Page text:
Alexandra Vilceanu, PhD student and Lab Doctor (Munich). Alexandra graduated with a medical degree from Carol Davila University of Medicine and Pharmacy Bucharest in 2020. In 2019, she joined the Keays lab for an internship via the Vienna Biocenter Summer School Programme. She liked it so much that she re-joined the lab after finishing her studies, aiming to focus on the role microtubule-associated proteins play in neurodevelopmental disease. In her free time, Alex enjoys going for unreasonably long walks, solving puzzles, or caring for her odd collection of houseplants.
Patrick Heisterkamp, PhD student (Munich). Patrick graduated from the University of Freiburg with bachelors degree in molecular medicine. He performed his Masters with Marius Ader at Centre for Regenerative Therapies in Dresden, where he worked on photoreceptor transplantation. He joined the Keays lab in 2019 and co-ordinates the Advanced 3D Cellular Systems in Neuroscience at LMU. In his spare time he enjoys making organoids, and running (gels). He is supported by a fellowship from the German Academic Scholarship Foundation.
Carolina Duro, PhD student (Munich). Carolina graduated with a bachelor’s degree in Biology from University of Coimbra. She subsequently enrolled in a Masters’s program in cellular and molecular biology, with specialization in neuroscience, at Champalimaud Foundation where she trained with Susane Lima (https://lima-lab.org). She joined the school for graduate neuroscience in 2022 to study the MAST gene family in disease. Her daily “ritual” before work is a 5 to 10 km morning run. Besides that, she enjoys Taekwondo, cooking and is a secret Formula 1 fan!
Florian Walter, Lab Manager (Cambridge and Munich). Florian graduated with a bachelors degree in biomedicine and biotechnology at the Veterinary University of Vienna. He subsequently enrolled in a Masters program in molecular biology at the University of Vienna. He joined the Keays lab to gather better insights into Neuroscience by understanding how magnetoreception works. In his free time Florian is a passionate skier and likes doing other sports. His squash is mediocre, but his protein purifications are excellent.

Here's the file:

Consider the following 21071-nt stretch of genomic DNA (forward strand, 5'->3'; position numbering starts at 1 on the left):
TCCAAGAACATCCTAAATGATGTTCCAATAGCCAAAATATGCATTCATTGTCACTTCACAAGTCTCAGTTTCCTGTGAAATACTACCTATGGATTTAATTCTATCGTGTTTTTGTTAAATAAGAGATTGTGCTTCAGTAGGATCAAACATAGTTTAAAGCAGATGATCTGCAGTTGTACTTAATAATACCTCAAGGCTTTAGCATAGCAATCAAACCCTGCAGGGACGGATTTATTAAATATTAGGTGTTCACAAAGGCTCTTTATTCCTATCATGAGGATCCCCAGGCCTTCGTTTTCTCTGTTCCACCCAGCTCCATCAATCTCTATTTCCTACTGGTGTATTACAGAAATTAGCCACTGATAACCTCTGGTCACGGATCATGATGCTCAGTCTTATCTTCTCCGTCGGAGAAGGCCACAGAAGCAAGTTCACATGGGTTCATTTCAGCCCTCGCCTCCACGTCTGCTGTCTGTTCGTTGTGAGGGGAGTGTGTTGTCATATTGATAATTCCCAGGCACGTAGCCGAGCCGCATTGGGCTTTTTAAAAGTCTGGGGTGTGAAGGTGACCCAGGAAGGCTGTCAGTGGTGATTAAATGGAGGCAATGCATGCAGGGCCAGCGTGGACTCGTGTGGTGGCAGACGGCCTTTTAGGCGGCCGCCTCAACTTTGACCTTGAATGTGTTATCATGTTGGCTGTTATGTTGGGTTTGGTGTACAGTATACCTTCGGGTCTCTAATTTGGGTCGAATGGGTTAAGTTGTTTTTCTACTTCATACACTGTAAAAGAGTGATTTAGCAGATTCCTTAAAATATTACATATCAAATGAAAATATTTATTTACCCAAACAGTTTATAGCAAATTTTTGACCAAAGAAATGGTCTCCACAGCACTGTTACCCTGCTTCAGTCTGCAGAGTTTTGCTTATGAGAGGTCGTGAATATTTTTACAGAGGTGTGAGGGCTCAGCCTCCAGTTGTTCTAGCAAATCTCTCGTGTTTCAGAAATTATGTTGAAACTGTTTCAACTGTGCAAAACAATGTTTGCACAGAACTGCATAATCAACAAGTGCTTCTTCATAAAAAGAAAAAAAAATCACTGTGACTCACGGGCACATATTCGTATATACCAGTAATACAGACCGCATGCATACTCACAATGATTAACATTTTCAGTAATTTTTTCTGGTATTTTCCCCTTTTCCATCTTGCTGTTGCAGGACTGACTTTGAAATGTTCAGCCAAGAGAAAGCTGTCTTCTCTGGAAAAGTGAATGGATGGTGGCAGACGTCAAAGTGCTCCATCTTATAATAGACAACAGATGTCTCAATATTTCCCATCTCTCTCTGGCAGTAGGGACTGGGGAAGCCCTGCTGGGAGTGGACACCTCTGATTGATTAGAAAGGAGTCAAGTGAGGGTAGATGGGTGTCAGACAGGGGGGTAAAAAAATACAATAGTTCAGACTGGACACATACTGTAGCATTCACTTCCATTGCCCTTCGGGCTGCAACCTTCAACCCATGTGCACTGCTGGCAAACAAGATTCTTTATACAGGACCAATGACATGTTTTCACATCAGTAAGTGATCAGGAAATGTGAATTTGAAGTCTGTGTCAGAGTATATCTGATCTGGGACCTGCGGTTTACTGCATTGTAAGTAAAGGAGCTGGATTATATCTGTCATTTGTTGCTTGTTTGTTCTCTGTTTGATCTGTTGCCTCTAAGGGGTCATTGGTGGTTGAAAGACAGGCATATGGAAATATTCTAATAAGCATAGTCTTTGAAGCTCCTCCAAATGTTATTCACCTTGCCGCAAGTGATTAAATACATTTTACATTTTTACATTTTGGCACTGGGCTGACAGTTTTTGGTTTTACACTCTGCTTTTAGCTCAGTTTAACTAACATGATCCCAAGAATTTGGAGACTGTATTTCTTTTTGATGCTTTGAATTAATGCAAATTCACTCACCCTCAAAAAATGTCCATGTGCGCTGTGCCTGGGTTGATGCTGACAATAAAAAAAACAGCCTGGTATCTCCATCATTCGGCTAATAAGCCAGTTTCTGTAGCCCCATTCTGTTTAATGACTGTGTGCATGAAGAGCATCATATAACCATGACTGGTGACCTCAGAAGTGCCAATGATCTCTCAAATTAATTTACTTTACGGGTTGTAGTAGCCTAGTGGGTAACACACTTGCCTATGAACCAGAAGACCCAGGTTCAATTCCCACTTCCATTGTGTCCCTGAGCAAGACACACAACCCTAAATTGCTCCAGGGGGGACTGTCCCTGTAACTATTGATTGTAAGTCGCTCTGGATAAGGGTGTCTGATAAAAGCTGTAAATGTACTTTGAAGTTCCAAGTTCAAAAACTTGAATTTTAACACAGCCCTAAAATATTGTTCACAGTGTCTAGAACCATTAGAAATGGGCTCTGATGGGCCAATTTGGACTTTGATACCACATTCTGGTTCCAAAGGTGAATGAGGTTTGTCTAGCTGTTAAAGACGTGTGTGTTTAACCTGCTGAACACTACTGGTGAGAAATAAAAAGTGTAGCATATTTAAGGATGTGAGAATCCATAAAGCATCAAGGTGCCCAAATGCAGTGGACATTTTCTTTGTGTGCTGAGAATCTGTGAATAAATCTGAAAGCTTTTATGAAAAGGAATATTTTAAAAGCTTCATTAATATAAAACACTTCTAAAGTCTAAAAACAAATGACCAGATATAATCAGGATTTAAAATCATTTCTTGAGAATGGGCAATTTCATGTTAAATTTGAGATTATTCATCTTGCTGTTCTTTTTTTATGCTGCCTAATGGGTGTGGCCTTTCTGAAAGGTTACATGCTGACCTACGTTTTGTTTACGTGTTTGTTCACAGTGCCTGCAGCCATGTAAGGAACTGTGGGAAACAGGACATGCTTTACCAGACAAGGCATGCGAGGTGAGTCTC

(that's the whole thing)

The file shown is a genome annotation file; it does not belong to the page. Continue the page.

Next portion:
Bivas Nag, Masters student (Munich). Bivas graduated with a bachelor’s degree in Life science and Biochemistry from St. Xavier’s College, Mumbai. He received his bachelor’s training at the Tata Institute of Fundamental Research in Shubha Tole Lab. He is currently an MSc Molecular and Cellular Biology student at LMU. His interest in neurodevelopmental biology prompted him to undertake an internship at the Keays lab, where he will be investigating putative microtubule-associated proteins. Bivas is a passionate poet who enjoys learning about other cultures in his free time.
Daniyal Ashraf, Undergraduate Student (Cambridge). Daniyal is a third-year medical student, intercalating in the Department of Physiology, Development and Neuroscience (PDN). He applied for a project in the Keays lab because of his interest in neurodevelopment and his desire to play with organoids. In his spare time, he can be found in the gym or the rugby pitch, crying at Manchester United’s performance or knitting.
Thamari Kapuruge (Munich). Thamari completed her bachelor’s degree in Biotechnology supported by the Ken Bird Memorial Scholarship at University of Westminster, London. She then undertook a Master’s in Cell biology in the Laurent lab at the MPI for Brain Research in Frankfurt, where she worked on molecular profiling of cell types in Sepia officinalis brain using single nucleus RNA sequencing. Thamari joined the Graduate School of Neuroscience and Keays lab to study the molecular architecture of Magnetic circuits in Pigeons. In her spare time, she likes travelling, visiting old castles, and watching sitcoms.
Sebastian Ramish (Munich). Sebastian completed his bachelors degree at LMU Munich were he studied the properties of the blood-brain barrier in amphibians. He now works alongside Patrick generating cerebral organoids to study the role of MAST1 in development and disease. In his spare time he enjoys being outside and jumping off mountains (usually with a parachute, depending on how his organoids are doing). He has befriended the lab dog Ferdie!